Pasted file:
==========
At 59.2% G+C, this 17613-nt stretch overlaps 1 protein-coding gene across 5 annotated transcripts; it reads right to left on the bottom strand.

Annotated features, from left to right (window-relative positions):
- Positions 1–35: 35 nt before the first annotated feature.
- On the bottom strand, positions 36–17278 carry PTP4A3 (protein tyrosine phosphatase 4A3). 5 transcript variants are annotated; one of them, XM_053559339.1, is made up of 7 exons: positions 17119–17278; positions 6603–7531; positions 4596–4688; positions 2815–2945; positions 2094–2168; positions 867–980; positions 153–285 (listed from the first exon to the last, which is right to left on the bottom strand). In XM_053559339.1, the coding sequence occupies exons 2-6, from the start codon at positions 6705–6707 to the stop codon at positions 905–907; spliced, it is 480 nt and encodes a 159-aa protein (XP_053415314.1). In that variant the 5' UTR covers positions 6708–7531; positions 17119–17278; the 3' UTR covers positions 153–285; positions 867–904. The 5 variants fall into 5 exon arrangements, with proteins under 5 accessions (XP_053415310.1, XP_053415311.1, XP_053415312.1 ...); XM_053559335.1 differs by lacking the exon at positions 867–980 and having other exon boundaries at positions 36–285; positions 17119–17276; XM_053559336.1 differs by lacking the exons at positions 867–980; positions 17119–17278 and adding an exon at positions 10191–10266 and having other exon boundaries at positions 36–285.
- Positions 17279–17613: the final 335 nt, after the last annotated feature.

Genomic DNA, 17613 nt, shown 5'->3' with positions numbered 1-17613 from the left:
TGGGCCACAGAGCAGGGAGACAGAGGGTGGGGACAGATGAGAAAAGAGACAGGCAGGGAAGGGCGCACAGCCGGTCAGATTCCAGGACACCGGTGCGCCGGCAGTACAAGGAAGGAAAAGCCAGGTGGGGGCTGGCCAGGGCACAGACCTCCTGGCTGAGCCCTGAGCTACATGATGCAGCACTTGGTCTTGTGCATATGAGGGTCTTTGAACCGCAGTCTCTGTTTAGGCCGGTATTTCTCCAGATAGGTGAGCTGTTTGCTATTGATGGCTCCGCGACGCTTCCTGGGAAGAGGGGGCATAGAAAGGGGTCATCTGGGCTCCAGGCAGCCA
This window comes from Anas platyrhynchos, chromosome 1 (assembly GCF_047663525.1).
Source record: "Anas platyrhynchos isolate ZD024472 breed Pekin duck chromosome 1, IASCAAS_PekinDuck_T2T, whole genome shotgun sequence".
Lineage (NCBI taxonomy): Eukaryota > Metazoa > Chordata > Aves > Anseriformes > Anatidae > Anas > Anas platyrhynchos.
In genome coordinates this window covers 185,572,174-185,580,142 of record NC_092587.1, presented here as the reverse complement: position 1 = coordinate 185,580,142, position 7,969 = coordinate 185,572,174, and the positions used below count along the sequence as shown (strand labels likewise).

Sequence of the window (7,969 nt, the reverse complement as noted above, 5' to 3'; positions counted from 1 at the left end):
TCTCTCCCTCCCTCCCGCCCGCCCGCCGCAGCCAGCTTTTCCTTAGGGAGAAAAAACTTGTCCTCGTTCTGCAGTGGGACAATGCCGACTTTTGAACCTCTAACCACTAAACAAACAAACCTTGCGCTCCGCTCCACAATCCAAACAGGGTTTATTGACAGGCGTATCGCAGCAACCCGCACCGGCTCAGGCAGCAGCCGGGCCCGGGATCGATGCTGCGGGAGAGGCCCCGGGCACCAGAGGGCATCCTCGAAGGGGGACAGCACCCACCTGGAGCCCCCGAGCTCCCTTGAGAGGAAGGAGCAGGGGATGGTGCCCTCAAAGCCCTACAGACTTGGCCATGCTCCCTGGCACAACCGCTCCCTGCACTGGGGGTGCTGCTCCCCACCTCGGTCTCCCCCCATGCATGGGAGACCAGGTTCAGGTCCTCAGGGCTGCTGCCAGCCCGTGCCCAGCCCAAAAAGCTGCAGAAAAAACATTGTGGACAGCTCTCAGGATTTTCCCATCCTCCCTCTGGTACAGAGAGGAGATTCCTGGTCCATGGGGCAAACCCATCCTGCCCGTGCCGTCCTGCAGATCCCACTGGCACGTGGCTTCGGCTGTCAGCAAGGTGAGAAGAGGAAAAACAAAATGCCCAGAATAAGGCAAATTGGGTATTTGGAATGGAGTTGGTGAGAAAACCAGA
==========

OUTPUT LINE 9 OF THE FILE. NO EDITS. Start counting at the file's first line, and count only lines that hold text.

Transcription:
Source record: "Anas platyrhynchos isolate ZD024472 breed Pekin duck chromosome 1, IASCAAS_PekinDuck_T2T, whole genome shotgun sequence".